Bangladesh jails 611 soldiers for 2009 mutiny

Bangladesh jails 611 soldiers for 2009 mutiny

DHAKA - Agence France-Presse
Bangladesh jails 611 soldiers for 2009 mutiny

In this photograph taken on March 2, 2009, a Bangladeshi Army officer breaks down in tears as he carries the coffin of a comrade, killed during a mutiny, during a funeral ceremony in Dhaka. AFP Photo

A Bangladesh court jailed 611 border guards for their role in a bloody 2009 military mutiny, bringing the total number of soldiers imprisoned for the unrest to more than 4,000, a prosecutor said.

Scores of senior army officers were killed during an uprising that began when soldiers at the Bangladeshi Rifles (BDR) headquarters in the capital Dhaka went on a killing spree, later dumping the bodies in sewers and shallow graves.

A special military court in Dhaka on Saturday found 611 border guards from the force's 13th battalion guilty of joining the mutiny, state prosecutor Manjur Alam said.
"Of the 621 soldiers charged, 10 were acquitted and 611 were handed out prison terms starting from four months to seven years. At least 55 soldiers were sentenced to maximum seven years in jail," Alam told AFP. The mutiny spread from Dhaka to BDR posts across the country, with thousands of guards taking up arms against their commanding officers in the worst military rebellion in Bangladesh's history.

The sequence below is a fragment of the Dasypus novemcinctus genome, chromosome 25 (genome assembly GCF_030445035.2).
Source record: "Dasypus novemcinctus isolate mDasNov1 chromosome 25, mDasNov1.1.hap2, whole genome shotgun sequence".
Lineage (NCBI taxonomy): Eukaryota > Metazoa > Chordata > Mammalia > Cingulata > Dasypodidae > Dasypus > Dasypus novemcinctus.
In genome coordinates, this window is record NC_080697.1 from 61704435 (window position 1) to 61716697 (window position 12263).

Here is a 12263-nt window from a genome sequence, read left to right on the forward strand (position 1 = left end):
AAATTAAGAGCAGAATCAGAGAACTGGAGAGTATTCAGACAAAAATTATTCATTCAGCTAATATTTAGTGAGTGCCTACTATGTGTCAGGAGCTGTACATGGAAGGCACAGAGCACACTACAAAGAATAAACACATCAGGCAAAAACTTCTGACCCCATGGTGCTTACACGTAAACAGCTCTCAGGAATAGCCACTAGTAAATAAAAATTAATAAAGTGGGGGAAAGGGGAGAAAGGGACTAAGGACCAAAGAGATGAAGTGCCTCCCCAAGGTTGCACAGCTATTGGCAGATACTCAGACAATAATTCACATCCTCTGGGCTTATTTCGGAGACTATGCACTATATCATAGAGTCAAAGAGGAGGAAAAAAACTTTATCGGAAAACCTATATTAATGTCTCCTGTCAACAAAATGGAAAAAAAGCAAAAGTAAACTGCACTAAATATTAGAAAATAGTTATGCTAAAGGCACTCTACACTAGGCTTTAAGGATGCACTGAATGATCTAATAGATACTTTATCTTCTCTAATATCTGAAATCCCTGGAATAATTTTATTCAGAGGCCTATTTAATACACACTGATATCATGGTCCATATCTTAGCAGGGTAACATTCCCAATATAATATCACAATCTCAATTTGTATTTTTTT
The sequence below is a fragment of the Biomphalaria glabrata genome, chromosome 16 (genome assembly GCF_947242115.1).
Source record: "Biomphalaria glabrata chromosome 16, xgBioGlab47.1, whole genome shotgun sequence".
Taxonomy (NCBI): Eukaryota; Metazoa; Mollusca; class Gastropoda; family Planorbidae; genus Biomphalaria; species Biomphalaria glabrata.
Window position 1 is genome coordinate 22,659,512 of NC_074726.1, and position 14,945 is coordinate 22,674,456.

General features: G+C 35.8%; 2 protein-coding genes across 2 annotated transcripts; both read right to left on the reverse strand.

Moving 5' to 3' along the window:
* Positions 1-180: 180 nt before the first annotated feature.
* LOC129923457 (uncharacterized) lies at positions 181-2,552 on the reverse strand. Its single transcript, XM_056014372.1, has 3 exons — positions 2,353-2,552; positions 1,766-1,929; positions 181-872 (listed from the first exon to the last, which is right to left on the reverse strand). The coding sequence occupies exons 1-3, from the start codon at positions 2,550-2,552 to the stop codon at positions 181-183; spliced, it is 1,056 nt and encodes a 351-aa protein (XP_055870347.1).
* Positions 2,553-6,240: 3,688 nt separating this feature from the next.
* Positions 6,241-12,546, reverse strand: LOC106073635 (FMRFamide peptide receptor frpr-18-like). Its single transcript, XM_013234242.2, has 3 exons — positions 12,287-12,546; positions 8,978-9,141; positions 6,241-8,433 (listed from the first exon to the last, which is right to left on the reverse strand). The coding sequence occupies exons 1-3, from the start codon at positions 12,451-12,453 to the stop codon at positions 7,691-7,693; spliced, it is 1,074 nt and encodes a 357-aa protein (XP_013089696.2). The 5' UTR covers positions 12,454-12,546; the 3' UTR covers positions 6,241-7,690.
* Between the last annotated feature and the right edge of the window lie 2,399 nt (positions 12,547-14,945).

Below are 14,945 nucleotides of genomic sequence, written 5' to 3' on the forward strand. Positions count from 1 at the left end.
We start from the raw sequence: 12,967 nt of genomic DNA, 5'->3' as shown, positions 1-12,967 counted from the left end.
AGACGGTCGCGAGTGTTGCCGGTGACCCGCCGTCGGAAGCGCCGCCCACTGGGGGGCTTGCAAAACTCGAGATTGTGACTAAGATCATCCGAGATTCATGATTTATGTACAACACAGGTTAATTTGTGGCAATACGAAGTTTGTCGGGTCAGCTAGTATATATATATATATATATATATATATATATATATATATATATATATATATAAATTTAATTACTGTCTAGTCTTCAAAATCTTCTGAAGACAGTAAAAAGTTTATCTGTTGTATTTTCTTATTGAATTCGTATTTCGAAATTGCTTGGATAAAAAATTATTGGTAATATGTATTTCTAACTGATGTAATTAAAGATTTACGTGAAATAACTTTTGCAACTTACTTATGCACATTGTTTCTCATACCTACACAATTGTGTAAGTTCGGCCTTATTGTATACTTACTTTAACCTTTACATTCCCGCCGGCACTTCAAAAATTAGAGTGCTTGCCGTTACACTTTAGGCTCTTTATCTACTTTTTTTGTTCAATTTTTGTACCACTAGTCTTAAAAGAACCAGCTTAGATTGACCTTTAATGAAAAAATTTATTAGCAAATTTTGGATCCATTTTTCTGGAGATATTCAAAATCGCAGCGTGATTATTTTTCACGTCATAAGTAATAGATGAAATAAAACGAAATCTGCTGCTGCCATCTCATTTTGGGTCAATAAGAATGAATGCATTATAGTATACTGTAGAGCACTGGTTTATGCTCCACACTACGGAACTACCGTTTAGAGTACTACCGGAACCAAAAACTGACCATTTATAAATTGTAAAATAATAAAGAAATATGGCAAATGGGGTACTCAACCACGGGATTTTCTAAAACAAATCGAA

Dozens of special courts -- run by the military using a mix of martial and civilian law -- were set up to prosecute mutineers, with the first verdict, convicting 29 soldiers, being handed down in April 2010.
More than 4,000 BDR soldiers have now been convicted, Alam said, in what prosecutors say is the biggest case in the country's history.
The courts headed by military officers do not allow defendants to have lawyers and there is no right of appeal. Seven years in jail is the maximum penalty they can impose.
The BDR has since changed its name to the Border Guard Bangladesh (BGB) in an effort to distance itself from the mutiny.
Soldiers accused of more serious offences -- including murder -- are being tried separately in civilian courts and could face the death penalty if convicted.
"Of the 611 soldiers convicted on Saturday, 135 soldiers face murder charges and are being tried separately," said Alam.